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UK / West Germany 1975
Directed by
Sam Peckinpah
133 minutes
Rated M

Reviewed by
Bernard Hemingway
3 stars

Cross Of Iron

Sam Peckinpah’s WWII movie is unusual in the annals of American,or indeed, Allied film, in that it takes the perspective of the Germans, with the Russians as the faceless combatants.

Based on a novel by German author, Willi Heinrich, it is set at the end the war as the demoralized Wehrmacht retreats in shambles from the Eastern front hotly pursued by the avenging Russians. The action centres on the maverick German corporal, Steiner (James Coburn), who hates officers and the Nazis but being a good soldier and the man’s man he is, staunchly commands his platoon, who know what a great guy he is, as does his commander, Colonel Brandt (James Mason).Into the mix comes Captain Stransky (Maximilian Schell), a wealthy Prussian aristocrat who wants to win the Iron Cross. His only problem is that he’s a coward and bungler and so he must use good men to win it for him.

The focal point of the film is on these contrasting characters and had Peckinpah stuck to this conflict and developed it dramatically the film would have been much stronger. Instead he over-indulges in the action sequences (shot in Yugoslavia) which admittedly for their day are well done with considerable effort expended in making them as realistic and impactful as possible with plenty of his trademark slo-mo effects. 

Unfortunately Peckinpah goes right off the rails for a while by romantically involving a convalescing Steiner with an Army nurse (Senta Berger) in a section of the film which is not only entirely gratuitous but also poorly realized (perhaps explained by the fact that the film ran into budgetary problems) and again later in proceedings by having the platoon stumble across a squad of half-naked female Russian soldiers.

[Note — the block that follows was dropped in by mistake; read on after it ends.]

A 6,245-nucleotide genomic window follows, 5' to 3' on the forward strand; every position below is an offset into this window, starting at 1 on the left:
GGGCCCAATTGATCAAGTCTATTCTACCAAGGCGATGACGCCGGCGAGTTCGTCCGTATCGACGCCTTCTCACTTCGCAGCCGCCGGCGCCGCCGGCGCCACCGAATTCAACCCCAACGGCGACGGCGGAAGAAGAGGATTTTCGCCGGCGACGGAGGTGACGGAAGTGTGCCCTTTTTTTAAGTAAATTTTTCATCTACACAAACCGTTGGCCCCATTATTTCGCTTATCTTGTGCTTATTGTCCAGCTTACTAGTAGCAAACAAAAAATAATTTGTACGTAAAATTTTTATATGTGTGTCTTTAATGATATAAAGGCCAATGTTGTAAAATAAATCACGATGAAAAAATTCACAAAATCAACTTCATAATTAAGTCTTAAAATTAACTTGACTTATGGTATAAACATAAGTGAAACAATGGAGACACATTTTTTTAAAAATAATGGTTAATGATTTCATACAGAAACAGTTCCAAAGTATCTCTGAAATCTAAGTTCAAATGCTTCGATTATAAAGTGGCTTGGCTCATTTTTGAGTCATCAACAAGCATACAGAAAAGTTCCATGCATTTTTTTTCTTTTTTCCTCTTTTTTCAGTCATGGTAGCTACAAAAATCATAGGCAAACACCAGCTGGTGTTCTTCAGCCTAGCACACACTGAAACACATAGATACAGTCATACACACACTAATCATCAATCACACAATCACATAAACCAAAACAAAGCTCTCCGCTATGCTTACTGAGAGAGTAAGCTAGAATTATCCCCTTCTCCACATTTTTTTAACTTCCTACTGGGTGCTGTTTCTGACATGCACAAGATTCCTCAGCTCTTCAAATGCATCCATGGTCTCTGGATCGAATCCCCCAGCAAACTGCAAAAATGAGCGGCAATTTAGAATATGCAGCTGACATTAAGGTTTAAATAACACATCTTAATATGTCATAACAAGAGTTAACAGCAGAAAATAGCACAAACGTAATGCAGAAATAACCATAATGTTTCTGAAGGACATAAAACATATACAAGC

Much of this sounds like Peckinpah machismo run amok but Cross Of Iron is not only an anti-war film with considerable punch, portraying the ordinary soldier’s experience in combat it also explores various kinds of male love, from outright homosexuality to the more polymorphic relations between the men of Steiner’s platoon.

Although the film ends with a deeply cynical quote from Brecht on man’s seemingly compulsive need to be the aggressor, it is Steiner’s words to a young Russian that he has saved and is about to set free that sums of the essence of the story: “It’s all an accident, an accident of hands. Mine, others, all without mind, from one extreme to another, but neither works nor will ever. Yet we stand here in the middle of no man’s land”

The film bombed in America where it was cut to 119 minutes, but it did well in Europe, particularly in Germany and although now well superseded deserves some recognition for pointing the way to subsequent war films such as Oliver Stone’s Platoon (1986) and Terrence Malick's The Thin Red Line (1999).




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